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Barclay James  Harvest - Octoberon CD (album) cover


Barclay James Harvest


Crossover Prog

3.76 | 217 ratings

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4 stars Octoberon is BJH's last contender for the accolade of Prog masterpiece but neither is it flawless nor wall-to-wall Prog. Not a Prog masterpiece then, but nevertheless a classic in other repects, one of the best in a long career. While containing similarities to its predecessor, this self-produced album has much greater depth. Songs are given space to breathe and allowed to develop organically to a natural conclusion, though a little self-restraint may have been beneficial to a couple.

As always it contains some simpler songs, yet Octoberon is a welcome return to earlier values for a band which once was able to construct such mini-epics as Mocking Bird and She Said. Woolly's Ra stands head-and-shoulders above all else in this respect, a towering giant of a song that could just be the best he has ever written! Opening with an introductory theme that builds to an early crescendo, it soon settles into an eerie atmospheric piece with lovely tones of Hammond and spacey guitar effects, briefly interrupted by a short mid-song solo from John. The coda launches into a reprise of the opening theme, building to a stunning climactic finale.

The other obvious talking point is John's infamous Suicide?, basically a story-board song asking "did he jump, or was he pushed?" though I am not what sentiment he was trying to convey. It is a slow sprawling ballad, developing from a sparsely arranged first verse to a dramatic full-band final verse, interspersed with soaring guitar interludes. The long coda has an almost ambient rendition of the melody as a backdrop to a re-enactment of the song's story [by Woolly - except for the last bit!].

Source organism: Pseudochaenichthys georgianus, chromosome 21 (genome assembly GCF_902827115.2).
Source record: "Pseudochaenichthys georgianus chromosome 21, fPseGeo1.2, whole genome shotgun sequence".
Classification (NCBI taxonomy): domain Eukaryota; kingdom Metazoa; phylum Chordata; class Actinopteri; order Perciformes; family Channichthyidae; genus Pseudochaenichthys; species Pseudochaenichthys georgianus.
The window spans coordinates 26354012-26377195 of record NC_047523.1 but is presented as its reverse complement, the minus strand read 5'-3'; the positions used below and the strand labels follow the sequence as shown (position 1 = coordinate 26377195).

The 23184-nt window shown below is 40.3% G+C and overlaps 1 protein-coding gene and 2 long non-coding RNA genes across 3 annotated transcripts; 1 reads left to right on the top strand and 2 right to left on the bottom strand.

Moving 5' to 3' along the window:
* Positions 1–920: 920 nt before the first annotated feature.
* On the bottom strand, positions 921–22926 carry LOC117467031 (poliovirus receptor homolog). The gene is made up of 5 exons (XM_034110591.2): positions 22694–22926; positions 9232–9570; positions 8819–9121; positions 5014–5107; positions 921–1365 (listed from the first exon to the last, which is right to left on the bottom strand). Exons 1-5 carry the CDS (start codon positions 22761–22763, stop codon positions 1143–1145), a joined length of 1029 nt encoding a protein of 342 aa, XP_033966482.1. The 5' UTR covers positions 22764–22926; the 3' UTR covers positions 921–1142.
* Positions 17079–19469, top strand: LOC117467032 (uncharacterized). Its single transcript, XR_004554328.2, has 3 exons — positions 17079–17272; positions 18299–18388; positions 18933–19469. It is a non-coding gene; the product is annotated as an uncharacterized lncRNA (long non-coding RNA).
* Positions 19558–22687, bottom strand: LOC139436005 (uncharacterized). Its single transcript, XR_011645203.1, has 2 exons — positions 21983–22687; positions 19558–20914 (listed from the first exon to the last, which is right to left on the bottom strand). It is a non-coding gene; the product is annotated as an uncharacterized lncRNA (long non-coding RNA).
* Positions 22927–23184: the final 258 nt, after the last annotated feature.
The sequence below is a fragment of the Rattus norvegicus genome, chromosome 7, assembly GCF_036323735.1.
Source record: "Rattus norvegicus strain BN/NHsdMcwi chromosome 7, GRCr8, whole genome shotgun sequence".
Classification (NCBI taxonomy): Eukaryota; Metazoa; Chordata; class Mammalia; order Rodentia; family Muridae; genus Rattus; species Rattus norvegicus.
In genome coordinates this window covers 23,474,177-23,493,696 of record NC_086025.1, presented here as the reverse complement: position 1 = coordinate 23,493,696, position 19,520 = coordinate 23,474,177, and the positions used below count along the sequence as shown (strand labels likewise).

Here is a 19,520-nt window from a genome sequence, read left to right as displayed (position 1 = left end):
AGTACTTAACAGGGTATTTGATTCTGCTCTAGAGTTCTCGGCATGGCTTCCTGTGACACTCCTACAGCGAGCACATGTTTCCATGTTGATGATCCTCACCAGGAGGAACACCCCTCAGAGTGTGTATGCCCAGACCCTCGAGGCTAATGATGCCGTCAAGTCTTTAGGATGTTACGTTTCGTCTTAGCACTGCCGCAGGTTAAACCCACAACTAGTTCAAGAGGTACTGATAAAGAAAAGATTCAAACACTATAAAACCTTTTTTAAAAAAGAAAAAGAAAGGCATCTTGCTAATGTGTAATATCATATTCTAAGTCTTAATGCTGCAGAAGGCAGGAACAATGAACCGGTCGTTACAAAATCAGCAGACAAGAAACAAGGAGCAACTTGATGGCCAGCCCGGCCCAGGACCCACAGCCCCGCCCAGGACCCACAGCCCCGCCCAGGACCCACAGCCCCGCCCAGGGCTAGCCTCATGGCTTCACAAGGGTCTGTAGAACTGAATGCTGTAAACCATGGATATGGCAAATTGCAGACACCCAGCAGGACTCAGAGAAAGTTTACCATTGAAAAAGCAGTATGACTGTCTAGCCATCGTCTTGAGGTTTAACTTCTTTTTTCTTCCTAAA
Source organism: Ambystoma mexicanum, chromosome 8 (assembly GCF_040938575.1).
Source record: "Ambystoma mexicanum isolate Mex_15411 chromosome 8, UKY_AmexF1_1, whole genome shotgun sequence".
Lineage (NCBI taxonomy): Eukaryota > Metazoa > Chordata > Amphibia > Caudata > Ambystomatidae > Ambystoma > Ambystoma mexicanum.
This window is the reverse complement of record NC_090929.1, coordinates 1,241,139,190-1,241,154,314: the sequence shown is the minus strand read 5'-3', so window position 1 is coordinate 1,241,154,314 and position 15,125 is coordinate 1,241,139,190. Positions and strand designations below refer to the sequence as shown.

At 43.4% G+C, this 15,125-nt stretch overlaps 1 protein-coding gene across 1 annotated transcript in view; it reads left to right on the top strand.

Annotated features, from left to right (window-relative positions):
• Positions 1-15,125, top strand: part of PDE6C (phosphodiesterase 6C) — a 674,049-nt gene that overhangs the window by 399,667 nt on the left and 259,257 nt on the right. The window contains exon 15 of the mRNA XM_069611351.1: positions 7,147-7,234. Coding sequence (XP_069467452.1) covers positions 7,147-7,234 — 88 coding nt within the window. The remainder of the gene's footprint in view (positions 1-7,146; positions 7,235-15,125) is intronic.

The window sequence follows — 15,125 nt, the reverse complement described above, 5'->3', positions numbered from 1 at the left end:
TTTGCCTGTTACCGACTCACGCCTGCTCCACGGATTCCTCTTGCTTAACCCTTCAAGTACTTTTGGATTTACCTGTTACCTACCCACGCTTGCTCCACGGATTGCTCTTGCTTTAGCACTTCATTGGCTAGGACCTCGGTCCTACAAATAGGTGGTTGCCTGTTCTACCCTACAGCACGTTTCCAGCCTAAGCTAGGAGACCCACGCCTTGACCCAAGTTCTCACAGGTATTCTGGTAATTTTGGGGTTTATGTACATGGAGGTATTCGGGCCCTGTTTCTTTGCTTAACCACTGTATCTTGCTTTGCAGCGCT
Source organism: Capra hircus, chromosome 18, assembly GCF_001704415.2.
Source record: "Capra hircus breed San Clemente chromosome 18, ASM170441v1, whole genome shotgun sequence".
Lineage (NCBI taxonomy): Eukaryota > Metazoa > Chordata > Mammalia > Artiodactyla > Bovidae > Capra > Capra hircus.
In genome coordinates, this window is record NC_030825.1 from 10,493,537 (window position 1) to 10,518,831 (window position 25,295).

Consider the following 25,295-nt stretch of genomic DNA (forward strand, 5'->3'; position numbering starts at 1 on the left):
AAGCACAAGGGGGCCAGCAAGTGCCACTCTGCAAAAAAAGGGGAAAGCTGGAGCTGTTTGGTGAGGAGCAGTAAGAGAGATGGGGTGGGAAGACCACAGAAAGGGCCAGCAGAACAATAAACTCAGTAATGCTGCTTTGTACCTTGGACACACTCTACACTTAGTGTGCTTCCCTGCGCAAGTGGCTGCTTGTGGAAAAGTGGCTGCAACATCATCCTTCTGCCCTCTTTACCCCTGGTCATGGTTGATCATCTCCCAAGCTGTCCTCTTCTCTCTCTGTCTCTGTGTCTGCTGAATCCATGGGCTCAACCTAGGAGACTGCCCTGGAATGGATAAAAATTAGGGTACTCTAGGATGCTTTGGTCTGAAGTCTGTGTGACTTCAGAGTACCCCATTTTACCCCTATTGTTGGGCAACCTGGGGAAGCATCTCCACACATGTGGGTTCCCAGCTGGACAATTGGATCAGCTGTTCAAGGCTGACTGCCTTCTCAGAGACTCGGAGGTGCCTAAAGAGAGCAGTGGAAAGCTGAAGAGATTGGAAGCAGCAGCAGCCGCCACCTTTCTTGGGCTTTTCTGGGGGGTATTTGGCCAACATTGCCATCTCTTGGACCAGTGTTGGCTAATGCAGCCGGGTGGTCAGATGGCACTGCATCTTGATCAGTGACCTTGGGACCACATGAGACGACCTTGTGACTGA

May Day, another lengthy song from John with lyrics that can be read on a politcal or personal level, has several twists before entering a strange coda where a 'choir' sings excerpts of six songs simultaneously. Interesting idea but it needed a good pruning. The remaining songs are all very high quality examples of the simpler songs that have always been a part of BJH's make-up, accompanied by inventive and busy arrangements, awash with myriad small details that lift them way above the ordinary. My favourite is John's Polk St Rag, an energetic rocker blessed with x-rated lyrics, though it really needs a harder production to emphasize the song's power, but the crowd's favourite would be Rock N Roll star, an above average pop-rocker from Les.

Octoberon is all about camaraderie backed by solid musicianship, a band at the peak of its creativity, its members pulling in [more or less] the same direction, its songs all contributing to a cohesive identity. It is music that touches the heart as much as the head, a journey of warmth and emotion, of sheer pleasure and, ultimately, peace. Anywhere else it would be a masterpiece .....

Joolz | 4/5 |


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